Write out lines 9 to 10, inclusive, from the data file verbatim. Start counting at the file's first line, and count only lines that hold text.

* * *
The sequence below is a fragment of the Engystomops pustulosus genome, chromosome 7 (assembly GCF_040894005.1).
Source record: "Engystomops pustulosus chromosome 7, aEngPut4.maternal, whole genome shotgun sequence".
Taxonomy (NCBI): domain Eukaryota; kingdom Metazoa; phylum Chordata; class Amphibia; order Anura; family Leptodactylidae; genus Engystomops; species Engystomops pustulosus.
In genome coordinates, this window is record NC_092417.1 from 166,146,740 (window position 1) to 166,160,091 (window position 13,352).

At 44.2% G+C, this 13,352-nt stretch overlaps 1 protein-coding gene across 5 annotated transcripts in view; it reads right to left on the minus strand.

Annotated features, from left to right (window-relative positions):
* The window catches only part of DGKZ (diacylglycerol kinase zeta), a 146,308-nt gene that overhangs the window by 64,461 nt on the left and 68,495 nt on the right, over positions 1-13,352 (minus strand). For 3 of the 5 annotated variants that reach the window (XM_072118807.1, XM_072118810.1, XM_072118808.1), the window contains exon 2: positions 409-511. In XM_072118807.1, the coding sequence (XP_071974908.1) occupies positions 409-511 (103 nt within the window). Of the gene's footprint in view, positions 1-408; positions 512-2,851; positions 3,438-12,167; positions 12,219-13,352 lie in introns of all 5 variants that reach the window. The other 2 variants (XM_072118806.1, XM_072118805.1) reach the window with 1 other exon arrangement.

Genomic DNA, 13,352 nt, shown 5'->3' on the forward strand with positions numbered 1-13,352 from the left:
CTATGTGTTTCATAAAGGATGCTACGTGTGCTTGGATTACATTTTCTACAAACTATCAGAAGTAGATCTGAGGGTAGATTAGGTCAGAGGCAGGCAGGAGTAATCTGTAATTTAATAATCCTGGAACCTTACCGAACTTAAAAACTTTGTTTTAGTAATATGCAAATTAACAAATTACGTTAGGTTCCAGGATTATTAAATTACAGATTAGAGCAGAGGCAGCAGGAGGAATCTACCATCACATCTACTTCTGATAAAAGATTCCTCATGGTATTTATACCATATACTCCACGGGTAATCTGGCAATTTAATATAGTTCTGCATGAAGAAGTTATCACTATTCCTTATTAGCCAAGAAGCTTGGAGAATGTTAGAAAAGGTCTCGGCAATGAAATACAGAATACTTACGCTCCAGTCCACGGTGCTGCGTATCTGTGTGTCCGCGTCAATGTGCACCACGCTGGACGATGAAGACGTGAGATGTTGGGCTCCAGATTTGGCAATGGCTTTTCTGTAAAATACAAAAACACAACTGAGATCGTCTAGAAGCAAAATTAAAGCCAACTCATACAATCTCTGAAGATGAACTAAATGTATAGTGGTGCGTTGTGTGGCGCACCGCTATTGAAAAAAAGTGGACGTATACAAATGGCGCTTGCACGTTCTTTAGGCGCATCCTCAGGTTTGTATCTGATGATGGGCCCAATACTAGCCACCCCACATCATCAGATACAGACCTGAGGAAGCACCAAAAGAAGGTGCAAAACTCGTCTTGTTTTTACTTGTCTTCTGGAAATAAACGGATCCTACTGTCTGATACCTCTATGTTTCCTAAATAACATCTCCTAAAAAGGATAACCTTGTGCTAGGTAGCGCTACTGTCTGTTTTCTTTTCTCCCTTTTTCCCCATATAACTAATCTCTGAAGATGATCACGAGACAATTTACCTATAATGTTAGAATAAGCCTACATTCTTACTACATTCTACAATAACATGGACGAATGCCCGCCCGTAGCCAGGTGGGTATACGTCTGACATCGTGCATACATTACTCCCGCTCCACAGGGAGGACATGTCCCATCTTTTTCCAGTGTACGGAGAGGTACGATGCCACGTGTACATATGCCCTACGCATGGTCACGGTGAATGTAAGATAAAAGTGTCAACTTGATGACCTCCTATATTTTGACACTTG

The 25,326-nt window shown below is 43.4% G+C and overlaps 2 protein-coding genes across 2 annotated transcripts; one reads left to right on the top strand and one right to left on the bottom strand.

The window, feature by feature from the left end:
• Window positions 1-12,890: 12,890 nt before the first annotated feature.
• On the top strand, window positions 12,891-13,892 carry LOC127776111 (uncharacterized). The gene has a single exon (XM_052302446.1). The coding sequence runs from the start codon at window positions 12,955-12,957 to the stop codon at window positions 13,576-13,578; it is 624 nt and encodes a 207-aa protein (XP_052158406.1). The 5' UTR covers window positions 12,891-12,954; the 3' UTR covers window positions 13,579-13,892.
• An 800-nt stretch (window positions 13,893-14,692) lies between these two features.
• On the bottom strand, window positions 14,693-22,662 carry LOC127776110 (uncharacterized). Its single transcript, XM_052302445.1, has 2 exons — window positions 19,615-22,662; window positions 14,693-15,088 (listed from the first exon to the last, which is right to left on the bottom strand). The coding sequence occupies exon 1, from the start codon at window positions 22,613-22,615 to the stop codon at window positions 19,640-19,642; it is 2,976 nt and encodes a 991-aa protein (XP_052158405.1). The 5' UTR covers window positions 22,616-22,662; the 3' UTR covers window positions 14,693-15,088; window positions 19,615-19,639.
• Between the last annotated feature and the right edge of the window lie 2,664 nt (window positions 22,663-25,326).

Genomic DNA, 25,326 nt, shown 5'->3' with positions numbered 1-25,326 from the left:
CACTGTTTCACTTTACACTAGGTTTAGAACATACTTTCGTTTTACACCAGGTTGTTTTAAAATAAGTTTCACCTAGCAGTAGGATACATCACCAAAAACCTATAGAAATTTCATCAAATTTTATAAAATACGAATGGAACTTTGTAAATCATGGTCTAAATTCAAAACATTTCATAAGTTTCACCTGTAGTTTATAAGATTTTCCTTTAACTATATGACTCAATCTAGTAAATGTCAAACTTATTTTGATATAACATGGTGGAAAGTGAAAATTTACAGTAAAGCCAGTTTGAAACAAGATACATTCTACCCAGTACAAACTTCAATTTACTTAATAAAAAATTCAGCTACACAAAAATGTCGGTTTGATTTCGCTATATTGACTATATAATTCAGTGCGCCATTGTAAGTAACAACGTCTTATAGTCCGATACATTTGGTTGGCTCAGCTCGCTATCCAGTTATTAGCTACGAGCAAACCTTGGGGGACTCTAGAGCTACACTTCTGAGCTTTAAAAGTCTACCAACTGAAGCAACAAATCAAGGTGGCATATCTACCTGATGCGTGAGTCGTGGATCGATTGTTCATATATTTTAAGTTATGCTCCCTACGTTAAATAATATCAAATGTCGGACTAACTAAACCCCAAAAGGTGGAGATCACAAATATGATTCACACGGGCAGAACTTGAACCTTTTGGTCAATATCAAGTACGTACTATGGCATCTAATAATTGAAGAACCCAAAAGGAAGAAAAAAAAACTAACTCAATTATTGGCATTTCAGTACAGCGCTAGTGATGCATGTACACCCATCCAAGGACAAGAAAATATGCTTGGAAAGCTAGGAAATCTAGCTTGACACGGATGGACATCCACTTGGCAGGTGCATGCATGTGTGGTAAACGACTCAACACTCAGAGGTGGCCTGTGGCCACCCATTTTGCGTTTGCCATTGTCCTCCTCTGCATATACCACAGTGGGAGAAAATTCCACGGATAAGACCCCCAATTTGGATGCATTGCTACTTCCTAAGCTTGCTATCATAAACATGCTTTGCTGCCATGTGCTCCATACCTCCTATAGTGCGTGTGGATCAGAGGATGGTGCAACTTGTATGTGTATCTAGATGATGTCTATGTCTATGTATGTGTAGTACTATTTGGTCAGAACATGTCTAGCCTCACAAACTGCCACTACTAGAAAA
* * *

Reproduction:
CTATGTGTTTCATAAAGGATGCTACGTGTGCTTGGATTACATTTTCTACAAACTATCAGAAGTAGATCTGAGGGTAGATTAGGTCAGAGGCAGGCAGGAGTAATCTGTAATTTAATAATCCTGGAACCTTACCGAACTTAAAAACTTTGTTTTAGTAATATGCAAATTAACAAATTACGTTAGGTTCCAGGATTATTAAATTACAGATTAGAGCAGAGGCAGCAGGAGGAATCTACCATCACATCTACTTCTGATAAAAGATTCCTCATGGTATTTATACCATATACTCCACGGGTAATCTGGCAATTTAATATAGTTCTGCATGAAGAAGTTATCACTATTCCTTATTAGCCAAGAAGCTTGGAGAATGTTAGAAAAGGTCTCGGCAATGAAATACAGAATACTTACGCTCCAGTCCACGGTGCTGCGTATCTGTGTGTCCGCGTCAATGTGCACCACGCTGGACGATGAAGACGTGAGATGTTGGGCTCCAGATTTGGCAATGGCTTTTCTGTAAAATACAAAAACACAACTGAGATCGTCTAGAAGCAAAATTAAAGCCAACTCATACAATCTCTGAAGATGAACTAAATGTATAGTGGTGCGTTGTGTGGCGCACCGCTATTGAAAAAAAGTGGACGTATACAAATGGCGCTTGCACGTTCTTTAGGCGCATCCTCAGGTTTGTATCTGATGATGGGCCCAATACTAGCCACCCCACATCATCAGATACAGACCTGAGGAAGCACCAAAAGAAGGTGCAAAACTCGTCTTGTTTTTACTTGTCTTCTGGAAATAAACGGATCCTACTGTCTGATACCTCTATGTTTCCTAAATAACATCTCCTAAAAAGGATAACCTTGTGCTAGGTAGCGCTACTGTCTGTTTTCTTTTCTCCCTTTTTCCCCATATAACTAATCTCTGAAGATGATCACGAGACAATTTACCTATAATGTTAGAATAAGCCTACATTCTTACTACATTCTACAATAACATGGACGAATGCCCGCCCGTAGCCAGGTGGGTATACGTCTGACATCGTGCATACATTACTCCCGCTCCACAGGGAGGACATGTCCCATCTTTTTCCAGTGTACGGAGAGGTACGATGCCACGTGTACATATGCCCTACGCATGGTCACGGTGAATGTAAGATAAAAGTGTCAACTTGATGACCTCCTATATTTTGACACTTG

The 25,326-nt window shown below is 43.4% G+C and overlaps 2 protein-coding genes across 2 annotated transcripts; one reads left to right on the top strand and one right to left on the bottom strand.